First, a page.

Kingdom of Hejaz

The Hashemite Kingdom of Hejaz (Arabic: المملكة الحجازية الهاشمية, Al-Mamlakah al-Ḥijāzyah Al-Hāshimīyah) was a state in the Hejaz region in the Middle East, the western portion of the Arabian peninsula ruled by the Hashemite dynasty. It achieved national independence after the destruction of the Ottoman Empire by the British Empire during World War I when the Sharif of Mecca fought in alliance with the British Imperial forces to drive the Ottoman Army from the Arabian Peninsula during the Arab Revolt.

Hashemite Kingdom of Hejaz

المملكة الحجازية الهاشمية
Al-Mamlakah al-Ḥijāzyah Al-Hāshimīyah
Kingdom of Hejaz (green) and present Hejaz region (red)
on the Arabian Peninsula.
Common languagesArabic
Sunni Islam
GovernmentAbsolute monarchy
Hussein bin Ali
Ali bin Hussein
Historical eraWorld War 1
Interwar period
 Kingdom established
10 June 1916
10 August 1920
 Foundation of the Sharifian Caliphate
3 March 1924
19 December 1925
 Ibn Saud crowned King of Hejaz
8 January 1926
1920250,000 km2 (97,000 sq mi)
CurrencyHejaz pound, Maria Theresa Thaler
Preceded by
Succeeded by
Hejaz Vilayet
Sharifate of Mecca
Kingdom of Hejaz and Sultanate of Nejd
Emirate of Transjordan
Today part of Saudi Arabia

The new kingdom had a brief life and then was conquered in 1925 by the neighbouring Sultanate of Nejd under a resurgent House of Saud, creating the Kingdom of Hejaz and Nejd.[1]

On 23 September 1932, the Kingdom of Hejaz and Nejd joined the Saudi dominions of Al-Hasa and Qatif, as the unified Kingdom of Saudi Arabia.[2][3]


In their capacity as Caliphs, the Sultans of the Ottoman Empire would appoint an official known as the Sharif of Mecca. The role went to a member of the Hashemite family, but the Sultans typically promoted Hashemite inter-familial rivalries in their choice, preventing the building of a solid base of power in the Sharif.

With the outbreak of the First World War in 1914, the Sultan, in his capacity as Caliph, declared a jihad against the Entente powers. The British in particular hoped to co-opt the Sharif as a weighty alternative religious figure backing them in the conflict. The British already had a series of treaties with other Arab leaders in the region and were also fearful that the Hejaz could be used as a base to attack their shipping to and from India. The Sharif was cautious but, after discovering that the Ottomans planned to remove and possibly murder him, agreed to work with the British if they would support a wider Arab revolt and the establishment of an independent Arab kingdom the British implied they would. After the Ottomans executed other Arab nationalist leaders in Damascus and Beirut, the Hejaz rose against and soundly defeated them, almost completely expelling them (Medina remaining under Ottoman control throughout).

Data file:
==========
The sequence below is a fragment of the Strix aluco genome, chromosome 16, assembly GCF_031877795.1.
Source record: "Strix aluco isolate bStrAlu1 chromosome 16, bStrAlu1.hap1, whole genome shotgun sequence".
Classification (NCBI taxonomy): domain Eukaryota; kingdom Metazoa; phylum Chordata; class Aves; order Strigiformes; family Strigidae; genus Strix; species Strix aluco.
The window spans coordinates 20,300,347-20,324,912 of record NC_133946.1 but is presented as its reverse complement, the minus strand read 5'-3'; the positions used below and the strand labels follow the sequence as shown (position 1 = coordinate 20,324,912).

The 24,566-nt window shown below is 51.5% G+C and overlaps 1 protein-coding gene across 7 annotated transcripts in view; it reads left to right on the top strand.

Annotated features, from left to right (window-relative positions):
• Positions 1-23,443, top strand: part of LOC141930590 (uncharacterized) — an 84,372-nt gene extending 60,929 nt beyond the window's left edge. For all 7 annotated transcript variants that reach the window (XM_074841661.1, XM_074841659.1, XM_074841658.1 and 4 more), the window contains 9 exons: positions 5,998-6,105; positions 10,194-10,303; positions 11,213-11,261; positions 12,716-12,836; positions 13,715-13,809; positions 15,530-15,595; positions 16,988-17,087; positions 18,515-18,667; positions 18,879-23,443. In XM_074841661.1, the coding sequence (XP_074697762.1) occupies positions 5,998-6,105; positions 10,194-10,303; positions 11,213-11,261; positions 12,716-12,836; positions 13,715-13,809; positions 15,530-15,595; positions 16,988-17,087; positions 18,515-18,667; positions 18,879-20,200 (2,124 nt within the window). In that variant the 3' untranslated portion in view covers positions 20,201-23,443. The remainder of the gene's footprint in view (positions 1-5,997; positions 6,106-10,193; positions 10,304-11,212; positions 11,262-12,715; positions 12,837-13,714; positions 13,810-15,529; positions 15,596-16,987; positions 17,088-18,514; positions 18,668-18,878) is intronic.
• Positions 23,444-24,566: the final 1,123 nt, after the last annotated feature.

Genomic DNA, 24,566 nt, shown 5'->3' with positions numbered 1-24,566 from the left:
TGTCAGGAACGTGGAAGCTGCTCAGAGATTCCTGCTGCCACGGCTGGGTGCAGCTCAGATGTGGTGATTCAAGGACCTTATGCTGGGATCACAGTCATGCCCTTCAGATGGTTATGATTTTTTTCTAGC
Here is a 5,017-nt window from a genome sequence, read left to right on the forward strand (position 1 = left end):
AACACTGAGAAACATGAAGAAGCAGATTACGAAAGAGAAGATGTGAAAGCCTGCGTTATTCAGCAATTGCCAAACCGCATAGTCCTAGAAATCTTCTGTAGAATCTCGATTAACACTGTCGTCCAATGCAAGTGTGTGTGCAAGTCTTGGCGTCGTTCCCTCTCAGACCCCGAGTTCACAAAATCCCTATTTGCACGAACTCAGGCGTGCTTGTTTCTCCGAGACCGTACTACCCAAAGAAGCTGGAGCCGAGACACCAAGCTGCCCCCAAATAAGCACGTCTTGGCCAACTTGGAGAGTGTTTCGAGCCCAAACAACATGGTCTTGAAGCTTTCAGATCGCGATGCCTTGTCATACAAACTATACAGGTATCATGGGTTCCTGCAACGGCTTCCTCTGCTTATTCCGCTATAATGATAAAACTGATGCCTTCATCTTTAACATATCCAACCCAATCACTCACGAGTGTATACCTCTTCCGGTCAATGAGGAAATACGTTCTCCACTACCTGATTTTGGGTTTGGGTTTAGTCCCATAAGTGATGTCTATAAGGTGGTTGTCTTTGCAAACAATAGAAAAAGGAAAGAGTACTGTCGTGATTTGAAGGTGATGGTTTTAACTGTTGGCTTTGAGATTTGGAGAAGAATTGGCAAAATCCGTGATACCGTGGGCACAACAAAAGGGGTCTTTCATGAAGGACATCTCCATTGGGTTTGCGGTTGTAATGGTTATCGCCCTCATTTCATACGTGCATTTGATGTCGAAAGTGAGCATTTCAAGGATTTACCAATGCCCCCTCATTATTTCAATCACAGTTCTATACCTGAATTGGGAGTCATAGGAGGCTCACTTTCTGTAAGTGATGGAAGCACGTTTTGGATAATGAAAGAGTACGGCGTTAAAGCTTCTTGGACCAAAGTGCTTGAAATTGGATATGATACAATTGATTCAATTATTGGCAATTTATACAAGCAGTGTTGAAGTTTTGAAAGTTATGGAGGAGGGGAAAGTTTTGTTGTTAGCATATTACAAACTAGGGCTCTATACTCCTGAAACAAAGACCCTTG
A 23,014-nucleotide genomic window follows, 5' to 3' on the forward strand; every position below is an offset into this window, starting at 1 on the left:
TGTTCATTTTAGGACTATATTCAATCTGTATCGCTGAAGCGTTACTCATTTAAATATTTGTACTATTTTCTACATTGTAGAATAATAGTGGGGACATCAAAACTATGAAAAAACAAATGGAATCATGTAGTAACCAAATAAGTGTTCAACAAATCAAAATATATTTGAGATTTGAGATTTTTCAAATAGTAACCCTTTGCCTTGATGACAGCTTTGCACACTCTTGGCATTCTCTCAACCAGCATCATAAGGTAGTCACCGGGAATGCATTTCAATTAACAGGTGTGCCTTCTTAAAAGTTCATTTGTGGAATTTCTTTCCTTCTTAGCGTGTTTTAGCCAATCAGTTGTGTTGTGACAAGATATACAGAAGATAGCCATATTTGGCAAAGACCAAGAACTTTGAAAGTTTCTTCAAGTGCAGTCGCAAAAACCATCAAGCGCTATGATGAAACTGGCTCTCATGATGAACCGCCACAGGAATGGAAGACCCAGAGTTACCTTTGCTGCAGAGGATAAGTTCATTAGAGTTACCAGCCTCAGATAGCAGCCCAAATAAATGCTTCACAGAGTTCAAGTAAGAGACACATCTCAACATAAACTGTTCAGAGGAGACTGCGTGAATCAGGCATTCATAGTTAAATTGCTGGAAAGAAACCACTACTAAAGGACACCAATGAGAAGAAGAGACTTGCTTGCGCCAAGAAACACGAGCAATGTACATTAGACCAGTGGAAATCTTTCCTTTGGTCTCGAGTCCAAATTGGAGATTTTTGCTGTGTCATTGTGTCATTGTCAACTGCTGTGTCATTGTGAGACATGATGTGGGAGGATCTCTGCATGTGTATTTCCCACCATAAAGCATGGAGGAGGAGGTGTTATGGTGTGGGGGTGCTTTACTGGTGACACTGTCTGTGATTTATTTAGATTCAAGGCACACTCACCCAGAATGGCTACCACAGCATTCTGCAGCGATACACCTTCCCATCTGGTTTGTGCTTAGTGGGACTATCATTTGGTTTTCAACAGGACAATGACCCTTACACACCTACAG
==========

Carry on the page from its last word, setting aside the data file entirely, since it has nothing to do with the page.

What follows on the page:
In 1916, the Sharif of Mecca Hussein bin Ali declared himself King of Hejaz as his Sharifian Army participated with other Arab forces and the British Empire in expelling the Turks from the Arabian peninsula.[4][5]

The US State Department quotes an aide-mémoire dated 24 October 1917 given by the Arab Bureau to the American Diplomatic Agency in Cairo confirming that

...Great Britain, France and Russia agreed to recognize the Sherif as lawful independent ruler of the Hedjaz and to use the title of "King of the Hedjaz" when addressing him, and a note to this effect was handed to him on December 10, 1916.[6]

The British, though, were compromised by their agreement to give the French control of Syria (comprising modern-day Syria and Lebanon) and did not, in Hussein's eyes, honour their commitments. Nevertheless, they did eventually create Hashemite-ruled kingdoms (in protectorate form) in Jordan and in Iraq, as well as Hejaz. The changing boundaries of the Ottoman Hejaz Vilayet contributed to uncertainties between the neighbouring Hashemite kingdoms, particularly the competing claim with Transjordan over the inclusion of the sanjak of Ma'an, including the cities of Ma'an and Aqaba.

Hussein refused to ratify the 1919 Treaty of Versailles, and in response to a 1921 British proposal to sign a treaty accepting the Mandate system stated that he could not be expected to "affix his name to a document assigning Palestine to the Zionists and Syria to foreigners."[7] A further British attempt to reach a treaty failed in 1923-24, and negotiations were suspended in March 1924;[8] within six months the British withdrew their support in favor of their central Arabian ally Ibn Saud, who proceeded to conquer Hussein's kingdom.[9]

The League of Nations Covenant provided for membership to the signatories of the Peace Treaties; the Hejaz was one of three (the other two were the US and Ecuador) that failed to ratify Versailles.[10] [11]

Kings of Hejaz

See also


  1. Yamani, M. (2009), Cradle of Islam: the Hijaz and the quest for an Arabian identity (Pbk. ed.), I.B. Tauris, ISBN 978-1-84511-824-2
  2. Al-Rasheed, M. A History of Saudi Arabia. Cambridge, England, UK: Cambridge University Press, 2002.
  3. A Brief overview of Hejaz - Hejaz history
  4. Baker, Randall (1979), King Husain and the Kingdom of Hejaz, Cambridge, England. New York: Oleander Press, ISBN 978-0-900891-48-9
  5. Teitelbaum, Joshua (2001), The rise and fall of the Hashimite Kingdom of Arabia, New York University Press, ISBN 978-0-8147-8271-2
  6. Division of Near Eastern Affairs (1931). Mandate for Palestine (PDF) (Report). US State Department. p. 7.
  7. Mousa 1978, p. 185.
  8. Huneidi 2001, p. 71-2.
  9. Huneidi 2001, p. 72.
  10. Christian J Tams. "League of Nations, B.2.Membership". Oxford University Press. Retrieved 2 June 2019.
  11. LoN Hejaz, HC Deb 17 March 1930 vol 236 c1714


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